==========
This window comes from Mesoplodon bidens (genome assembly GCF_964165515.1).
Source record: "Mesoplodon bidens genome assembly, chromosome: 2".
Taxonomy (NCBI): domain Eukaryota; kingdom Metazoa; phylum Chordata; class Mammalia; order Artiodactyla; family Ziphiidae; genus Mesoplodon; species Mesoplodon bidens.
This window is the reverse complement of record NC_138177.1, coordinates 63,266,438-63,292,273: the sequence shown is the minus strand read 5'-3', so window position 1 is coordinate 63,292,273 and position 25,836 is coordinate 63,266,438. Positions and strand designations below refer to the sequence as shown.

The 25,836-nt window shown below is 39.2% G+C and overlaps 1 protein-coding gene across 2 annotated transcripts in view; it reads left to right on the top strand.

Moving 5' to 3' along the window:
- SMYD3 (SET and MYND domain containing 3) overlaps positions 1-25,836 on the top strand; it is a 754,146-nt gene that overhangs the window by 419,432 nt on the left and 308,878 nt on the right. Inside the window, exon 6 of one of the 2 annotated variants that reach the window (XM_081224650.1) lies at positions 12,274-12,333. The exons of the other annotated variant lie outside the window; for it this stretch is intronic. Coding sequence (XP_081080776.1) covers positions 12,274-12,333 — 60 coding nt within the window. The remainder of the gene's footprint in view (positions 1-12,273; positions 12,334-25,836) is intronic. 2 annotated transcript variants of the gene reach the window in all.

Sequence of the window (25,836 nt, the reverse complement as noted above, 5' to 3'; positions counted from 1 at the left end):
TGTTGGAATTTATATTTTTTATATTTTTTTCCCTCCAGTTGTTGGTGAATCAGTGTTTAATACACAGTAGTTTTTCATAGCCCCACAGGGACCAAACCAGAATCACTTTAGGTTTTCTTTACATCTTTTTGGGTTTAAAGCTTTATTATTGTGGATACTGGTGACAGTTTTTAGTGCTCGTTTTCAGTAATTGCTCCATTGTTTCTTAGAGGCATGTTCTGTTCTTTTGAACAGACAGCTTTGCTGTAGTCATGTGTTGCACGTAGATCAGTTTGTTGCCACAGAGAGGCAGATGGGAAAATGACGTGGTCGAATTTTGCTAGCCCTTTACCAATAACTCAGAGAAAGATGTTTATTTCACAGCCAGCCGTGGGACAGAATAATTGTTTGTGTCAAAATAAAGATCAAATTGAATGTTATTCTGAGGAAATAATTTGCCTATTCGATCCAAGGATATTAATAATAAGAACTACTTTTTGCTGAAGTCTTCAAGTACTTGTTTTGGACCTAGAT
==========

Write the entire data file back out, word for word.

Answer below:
This window comes from Mesoplodon bidens (genome assembly GCF_964165515.1).
Source record: "Mesoplodon bidens genome assembly, chromosome: 2".
Taxonomy (NCBI): domain Eukaryota; kingdom Metazoa; phylum Chordata; class Mammalia; order Artiodactyla; family Ziphiidae; genus Mesoplodon; species Mesoplodon bidens.
This window is the reverse complement of record NC_138177.1, coordinates 63,266,438-63,292,273: the sequence shown is the minus strand read 5'-3', so window position 1 is coordinate 63,292,273 and position 25,836 is coordinate 63,266,438. Positions and strand designations below refer to the sequence as shown.

The 25,836-nt window shown below is 39.2% G+C and overlaps 1 protein-coding gene across 2 annotated transcripts in view; it reads left to right on the top strand.

Moving 5' to 3' along the window:
- SMYD3 (SET and MYND domain containing 3) overlaps positions 1-25,836 on the top strand; it is a 754,146-nt gene that overhangs the window by 419,432 nt on the left and 308,878 nt on the right. Inside the window, exon 6 of one of the 2 annotated variants that reach the window (XM_081224650.1) lies at positions 12,274-12,333. The exons of the other annotated variant lie outside the window; for it this stretch is intronic. Coding sequence (XP_081080776.1) covers positions 12,274-12,333 — 60 coding nt within the window. The remainder of the gene's footprint in view (positions 1-12,273; positions 12,334-25,836) is intronic. 2 annotated transcript variants of the gene reach the window in all.

Sequence of the window (25,836 nt, the reverse complement as noted above, 5' to 3'; positions counted from 1 at the left end):
TGTTGGAATTTATATTTTTTATATTTTTTTCCCTCCAGTTGTTGGTGAATCAGTGTTTAATACACAGTAGTTTTTCATAGCCCCACAGGGACCAAACCAGAATCACTTTAGGTTTTCTTTACATCTTTTTGGGTTTAAAGCTTTATTATTGTGGATACTGGTGACAGTTTTTAGTGCTCGTTTTCAGTAATTGCTCCATTGTTTCTTAGAGGCATGTTCTGTTCTTTTGAACAGACAGCTTTGCTGTAGTCATGTGTTGCACGTAGATCAGTTTGTTGCCACAGAGAGGCAGATGGGAAAATGACGTGGTCGAATTTTGCTAGCCCTTTACCAATAACTCAGAGAAAGATGTTTATTTCACAGCCAGCCGTGGGACAGAATAATTGTTTGTGTCAAAATAAAGATCAAATTGAATGTTATTCTGAGGAAATAATTTGCCTATTCGATCCAAGGATATTAATAATAAGAACTACTTTTTGCTGAAGTCTTCAAGTACTTGTTTTGGACCTAGAT